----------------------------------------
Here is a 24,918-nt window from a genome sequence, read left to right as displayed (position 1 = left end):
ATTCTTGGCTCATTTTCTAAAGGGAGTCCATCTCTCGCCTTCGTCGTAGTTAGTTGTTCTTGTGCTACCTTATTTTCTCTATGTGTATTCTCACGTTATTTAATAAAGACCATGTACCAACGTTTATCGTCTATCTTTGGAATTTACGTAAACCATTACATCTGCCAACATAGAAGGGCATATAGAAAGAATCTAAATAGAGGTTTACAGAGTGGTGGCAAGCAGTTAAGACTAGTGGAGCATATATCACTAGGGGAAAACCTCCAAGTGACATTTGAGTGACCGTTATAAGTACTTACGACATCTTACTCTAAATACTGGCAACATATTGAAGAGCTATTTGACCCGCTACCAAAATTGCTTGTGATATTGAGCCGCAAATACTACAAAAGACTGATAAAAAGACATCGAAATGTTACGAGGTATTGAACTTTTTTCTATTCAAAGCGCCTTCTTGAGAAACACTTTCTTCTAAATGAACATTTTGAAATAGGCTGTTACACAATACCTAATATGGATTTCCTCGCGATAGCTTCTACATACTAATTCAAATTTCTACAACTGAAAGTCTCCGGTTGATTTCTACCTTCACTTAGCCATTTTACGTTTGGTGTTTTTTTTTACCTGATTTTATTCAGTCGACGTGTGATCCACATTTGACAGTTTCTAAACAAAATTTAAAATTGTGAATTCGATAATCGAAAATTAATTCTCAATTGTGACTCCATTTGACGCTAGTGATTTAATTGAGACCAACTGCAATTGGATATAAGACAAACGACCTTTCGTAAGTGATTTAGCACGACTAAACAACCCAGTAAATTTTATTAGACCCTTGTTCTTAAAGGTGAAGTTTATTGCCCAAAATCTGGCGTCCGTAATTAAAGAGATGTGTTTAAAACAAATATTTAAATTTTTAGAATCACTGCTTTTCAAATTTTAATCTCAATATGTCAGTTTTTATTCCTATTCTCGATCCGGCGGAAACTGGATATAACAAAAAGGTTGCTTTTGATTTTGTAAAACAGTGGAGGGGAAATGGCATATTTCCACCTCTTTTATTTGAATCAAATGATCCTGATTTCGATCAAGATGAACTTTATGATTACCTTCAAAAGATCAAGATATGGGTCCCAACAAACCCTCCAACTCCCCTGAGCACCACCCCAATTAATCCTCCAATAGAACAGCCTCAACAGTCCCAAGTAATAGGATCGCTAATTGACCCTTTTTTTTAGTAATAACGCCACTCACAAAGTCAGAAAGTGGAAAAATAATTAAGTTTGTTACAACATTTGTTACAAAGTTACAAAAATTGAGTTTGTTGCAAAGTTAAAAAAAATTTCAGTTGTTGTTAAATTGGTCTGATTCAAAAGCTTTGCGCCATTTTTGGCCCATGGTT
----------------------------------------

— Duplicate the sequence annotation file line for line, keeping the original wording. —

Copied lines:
Here is a 24,918-nt window from a genome sequence, read left to right as displayed (position 1 = left end):
ATTCTTGGCTCATTTTCTAAAGGGAGTCCATCTCTCGCCTTCGTCGTAGTTAGTTGTTCTTGTGCTACCTTATTTTCTCTATGTGTATTCTCACGTTATTTAATAAAGACCATGTACCAACGTTTATCGTCTATCTTTGGAATTTACGTAAACCATTACATCTGCCAACATAGAAGGGCATATAGAAAGAATCTAAATAGAGGTTTACAGAGTGGTGGCAAGCAGTTAAGACTAGTGGAGCATATATCACTAGGGGAAAACCTCCAAGTGACATTTGAGTGACCGTTATAAGTACTTACGACATCTTACTCTAAATACTGGCAACATATTGAAGAGCTATTTGACCCGCTACCAAAATTGCTTGTGATATTGAGCCGCAAATACTACAAAAGACTGATAAAAAGACATCGAAATGTTACGAGGTATTGAACTTTTTTCTATTCAAAGCGCCTTCTTGAGAAACACTTTCTTCTAAATGAACATTTTGAAATAGGCTGTTACACAATACCTAATATGGATTTCCTCGCGATAGCTTCTACATACTAATTCAAATTTCTACAACTGAAAGTCTCCGGTTGATTTCTACCTTCACTTAGCCATTTTACGTTTGGTGTTTTTTTTTACCTGATTTTATTCAGTCGACGTGTGATCCACATTTGACAGTTTCTAAACAAAATTTAAAATTGTGAATTCGATAATCGAAAATTAATTCTCAATTGTGACTCCATTTGACGCTAGTGATTTAATTGAGACCAACTGCAATTGGATATAAGACAAACGACCTTTCGTAAGTGATTTAGCACGACTAAACAACCCAGTAAATTTTATTAGACCCTTGTTCTTAAAGGTGAAGTTTATTGCCCAAAATCTGGCGTCCGTAATTAAAGAGATGTGTTTAAAACAAATATTTAAATTTTTAGAATCACTGCTTTTCAAATTTTAATCTCAATATGTCAGTTTTTATTCCTATTCTCGATCCGGCGGAAACTGGATATAACAAAAAGGTTGCTTTTGATTTTGTAAAACAGTGGAGGGGAAATGGCATATTTCCACCTCTTTTATTTGAATCAAATGATCCTGATTTCGATCAAGATGAACTTTATGATTACCTTCAAAAGATCAAGATATGGGTCCCAACAAACCCTCCAACTCCCCTGAGCACCACCCCAATTAATCCTCCAATAGAACAGCCTCAACAGTCCCAAGTAATAGGATCGCTAATTGACCCTTTTTTTTAGTAATAACGCCACTCACAAAGTCAGAAAGTGGAAAAATAATTAAGTTTGTTACAACATTTGTTACAAAGTTACAAAAATTGAGTTTGTTGCAAAGTTAAAAAAAATTTCAGTTGTTGTTAAATTGGTCTGATTCAAAAGCTTTGCGCCATTTTTGGCCCATGGTT